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Xendit supports credit and debit cards from around the world. To date, we’ve charged cards from over 100 countries. Xendit supports Visa, Mastercard, JCB, and American Express, so long as the acquiring bank supports these as well. Our integrations are optimized for maximizing card acceptance rate both for Indonesian and foreign cards.

We provide card solutions for simple checkout flows as well as recurring payments (subscriptions). Solutions include:

  • Tokenization
  • Pre-Authorization
  • Authentication (3DS/OTP)
  • Charge (Capture)
  • Refund

The chart below provides an example of a typical payment flow.

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Why use Xendit for Credit Cards

We offer all of the features below with simple integrations:

  • International payments
  • Secure tokenization >> No storing raw card data, clears merchants of PCI-DSS scope when using our iOS/Android/Javascript SDKs
  • Recurring payments (eg monthly)
  • 1-Click checkout >> Optional 3DS & CVN
  • Pre Authorization >> Holding funds before capture
  • We move fast & take customer support seriously.

Accepted Cards

We accept VISA, MasterCard and JCB cards from across the world.

Note: A lot of debit cards in Indonesia require their cardholders to visit their bank and ask them to enable e-commerce before they work for online transactions.


  1. Do you have transaction cut off time?

    Yes. All transactions are processed at 2PM WIB Indonesian time. Transactions done after 2PM will be processed the next day.

  2. Can you accept debit card?

    Yes, as long as the card is in a credit network. However, in Indonesia, majority of debit cards require their cardholders to make online transaction activation request at the bank beforehand.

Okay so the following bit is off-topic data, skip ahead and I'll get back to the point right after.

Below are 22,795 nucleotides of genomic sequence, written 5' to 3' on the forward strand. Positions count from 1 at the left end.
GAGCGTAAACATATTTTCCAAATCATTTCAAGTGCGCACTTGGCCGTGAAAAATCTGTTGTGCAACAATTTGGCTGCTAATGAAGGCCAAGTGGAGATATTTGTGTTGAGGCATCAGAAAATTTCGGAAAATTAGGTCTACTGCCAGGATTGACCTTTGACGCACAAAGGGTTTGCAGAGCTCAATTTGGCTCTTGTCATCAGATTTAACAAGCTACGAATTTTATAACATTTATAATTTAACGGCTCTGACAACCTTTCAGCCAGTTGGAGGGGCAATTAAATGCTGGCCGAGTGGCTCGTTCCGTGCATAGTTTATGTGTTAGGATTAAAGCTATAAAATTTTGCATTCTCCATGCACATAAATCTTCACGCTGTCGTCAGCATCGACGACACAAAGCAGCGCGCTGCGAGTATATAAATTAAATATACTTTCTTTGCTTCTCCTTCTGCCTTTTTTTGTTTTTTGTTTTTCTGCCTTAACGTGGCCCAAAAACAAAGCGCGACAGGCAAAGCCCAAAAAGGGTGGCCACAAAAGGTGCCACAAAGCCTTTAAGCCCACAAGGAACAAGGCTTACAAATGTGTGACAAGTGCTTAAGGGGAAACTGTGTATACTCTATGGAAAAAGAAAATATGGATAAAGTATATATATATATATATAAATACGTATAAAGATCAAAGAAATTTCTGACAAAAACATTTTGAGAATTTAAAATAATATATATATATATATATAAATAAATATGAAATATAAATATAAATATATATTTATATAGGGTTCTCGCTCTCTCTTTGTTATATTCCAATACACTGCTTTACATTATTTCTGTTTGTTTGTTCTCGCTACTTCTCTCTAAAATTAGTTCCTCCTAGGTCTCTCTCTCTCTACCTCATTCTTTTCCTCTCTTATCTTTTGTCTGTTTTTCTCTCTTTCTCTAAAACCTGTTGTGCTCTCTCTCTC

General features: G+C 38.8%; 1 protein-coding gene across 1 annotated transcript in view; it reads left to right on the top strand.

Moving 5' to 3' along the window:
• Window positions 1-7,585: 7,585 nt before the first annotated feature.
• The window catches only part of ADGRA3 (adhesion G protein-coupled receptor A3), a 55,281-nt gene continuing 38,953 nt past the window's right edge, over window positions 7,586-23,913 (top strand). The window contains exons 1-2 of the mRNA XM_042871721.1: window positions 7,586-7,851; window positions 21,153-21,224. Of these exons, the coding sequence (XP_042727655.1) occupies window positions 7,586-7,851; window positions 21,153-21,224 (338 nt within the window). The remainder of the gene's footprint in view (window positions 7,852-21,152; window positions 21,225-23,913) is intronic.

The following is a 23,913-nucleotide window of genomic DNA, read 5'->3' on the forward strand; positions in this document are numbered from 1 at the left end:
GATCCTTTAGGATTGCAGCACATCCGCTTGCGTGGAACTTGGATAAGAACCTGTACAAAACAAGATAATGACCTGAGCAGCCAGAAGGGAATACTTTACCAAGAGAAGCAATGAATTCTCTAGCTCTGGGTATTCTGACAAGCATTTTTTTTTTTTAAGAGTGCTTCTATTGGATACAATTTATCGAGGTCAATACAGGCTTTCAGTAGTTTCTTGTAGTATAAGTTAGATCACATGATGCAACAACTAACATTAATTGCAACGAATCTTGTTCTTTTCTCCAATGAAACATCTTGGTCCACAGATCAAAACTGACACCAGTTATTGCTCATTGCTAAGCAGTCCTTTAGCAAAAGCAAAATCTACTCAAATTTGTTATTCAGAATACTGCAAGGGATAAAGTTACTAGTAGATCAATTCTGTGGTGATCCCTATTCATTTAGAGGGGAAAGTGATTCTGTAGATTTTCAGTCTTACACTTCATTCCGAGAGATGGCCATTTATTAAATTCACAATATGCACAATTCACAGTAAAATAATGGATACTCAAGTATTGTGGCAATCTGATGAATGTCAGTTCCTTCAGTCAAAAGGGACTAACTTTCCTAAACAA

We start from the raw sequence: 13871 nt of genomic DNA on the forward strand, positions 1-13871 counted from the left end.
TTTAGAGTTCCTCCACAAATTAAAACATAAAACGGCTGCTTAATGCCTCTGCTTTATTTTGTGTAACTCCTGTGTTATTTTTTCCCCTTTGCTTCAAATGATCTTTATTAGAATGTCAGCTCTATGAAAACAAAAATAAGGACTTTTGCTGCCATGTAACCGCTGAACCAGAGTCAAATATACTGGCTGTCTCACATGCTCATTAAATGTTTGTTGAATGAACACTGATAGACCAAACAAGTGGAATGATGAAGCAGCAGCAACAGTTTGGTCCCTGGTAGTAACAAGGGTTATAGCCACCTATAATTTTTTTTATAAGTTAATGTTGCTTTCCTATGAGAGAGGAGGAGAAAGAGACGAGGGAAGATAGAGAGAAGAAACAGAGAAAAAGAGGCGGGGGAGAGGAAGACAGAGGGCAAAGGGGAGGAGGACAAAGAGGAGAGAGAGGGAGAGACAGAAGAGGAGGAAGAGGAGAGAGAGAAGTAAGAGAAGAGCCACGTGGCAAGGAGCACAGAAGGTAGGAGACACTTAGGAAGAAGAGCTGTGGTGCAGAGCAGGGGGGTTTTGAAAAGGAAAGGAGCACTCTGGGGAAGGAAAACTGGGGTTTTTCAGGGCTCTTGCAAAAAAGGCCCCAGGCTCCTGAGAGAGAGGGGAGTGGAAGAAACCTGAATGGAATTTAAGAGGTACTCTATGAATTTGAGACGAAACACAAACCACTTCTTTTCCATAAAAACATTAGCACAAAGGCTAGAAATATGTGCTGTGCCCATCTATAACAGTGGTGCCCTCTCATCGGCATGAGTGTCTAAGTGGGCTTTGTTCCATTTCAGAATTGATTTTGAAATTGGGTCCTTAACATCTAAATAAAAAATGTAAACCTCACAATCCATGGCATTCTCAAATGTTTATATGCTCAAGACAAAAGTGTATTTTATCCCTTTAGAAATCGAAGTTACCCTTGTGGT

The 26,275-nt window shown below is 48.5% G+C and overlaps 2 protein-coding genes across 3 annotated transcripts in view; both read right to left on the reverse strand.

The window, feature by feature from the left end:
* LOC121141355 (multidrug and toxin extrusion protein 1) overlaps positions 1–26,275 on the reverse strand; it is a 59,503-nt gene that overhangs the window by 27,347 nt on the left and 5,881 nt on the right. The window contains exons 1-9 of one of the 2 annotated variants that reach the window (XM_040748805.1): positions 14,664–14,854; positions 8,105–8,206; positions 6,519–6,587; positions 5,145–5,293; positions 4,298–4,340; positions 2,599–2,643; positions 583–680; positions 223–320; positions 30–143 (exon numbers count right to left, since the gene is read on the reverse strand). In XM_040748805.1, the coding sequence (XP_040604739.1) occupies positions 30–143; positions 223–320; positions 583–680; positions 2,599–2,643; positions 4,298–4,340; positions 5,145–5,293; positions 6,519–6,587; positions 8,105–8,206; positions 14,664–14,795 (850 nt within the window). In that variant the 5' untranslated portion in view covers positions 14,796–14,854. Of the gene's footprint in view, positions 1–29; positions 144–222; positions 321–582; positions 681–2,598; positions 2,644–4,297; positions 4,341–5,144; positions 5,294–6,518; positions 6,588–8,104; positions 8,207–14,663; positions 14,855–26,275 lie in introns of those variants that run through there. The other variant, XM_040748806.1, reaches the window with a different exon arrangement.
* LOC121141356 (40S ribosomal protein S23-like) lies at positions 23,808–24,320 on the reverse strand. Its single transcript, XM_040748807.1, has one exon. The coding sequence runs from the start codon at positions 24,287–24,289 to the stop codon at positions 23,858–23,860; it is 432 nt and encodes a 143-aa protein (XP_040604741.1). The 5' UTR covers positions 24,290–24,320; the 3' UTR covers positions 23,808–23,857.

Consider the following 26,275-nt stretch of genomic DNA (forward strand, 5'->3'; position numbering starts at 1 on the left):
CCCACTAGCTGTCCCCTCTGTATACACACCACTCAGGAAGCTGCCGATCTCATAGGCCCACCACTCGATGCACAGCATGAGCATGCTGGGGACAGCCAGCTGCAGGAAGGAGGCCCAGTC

3. Is this feature restricted to Credit/Debit Card with Visa/MasterCard Logo only?

    The card needs to be on a credit network.

  4. What causes a credit card transaction to be declined?

    Common reasons why a credit card transaction is declined during authentication and authorization:

    • Expired card: Expired card means that the card that is charged has passed its expiry date so it is no longer able to be used for transactions.
    • Insufficient balance: If the cardholder does not have enough balance or credit to complete the transaction, issuing banks may send a code to indicate this. However, our data shows that some banks may sometimes use this code this to mask the actual decline reason, so we would advise showing a generic decline message to the customer, perhaps asking them to inquire with their bank about the decline.
    • Invalid CVN: Issuing Banks will generally block transactions where the CVN has been entered incorrectly as this generally indicates a higher chance of fraudulent transaction.
    • Inactive card: Globally, this would be caused most likely by the user entering a mistyped, fake/test, or inactive card number (eg. never activated).
    • 3DS required: Globally, most banks do not require authentication (3DS) prior to charging debit or credit cards. Regionally however, some banks in Malaysia and Indonesia will decline debit cards if they have not been authenticated.
    • CVN required: While optional for most banks in the Asia-Pacific and Americas, European banks will often decline cards if the CVN is not included.
    • Foreign/ local fraud: Banks will flag attempts as suspected fraud when they detect significant anomalies in cardholder behavior. When this happens, they generally block transactions and attempt to contact the cardholder via phone/email/SMS to confirm authenticity. Once the cardholder confirms, they can generally retry again with success.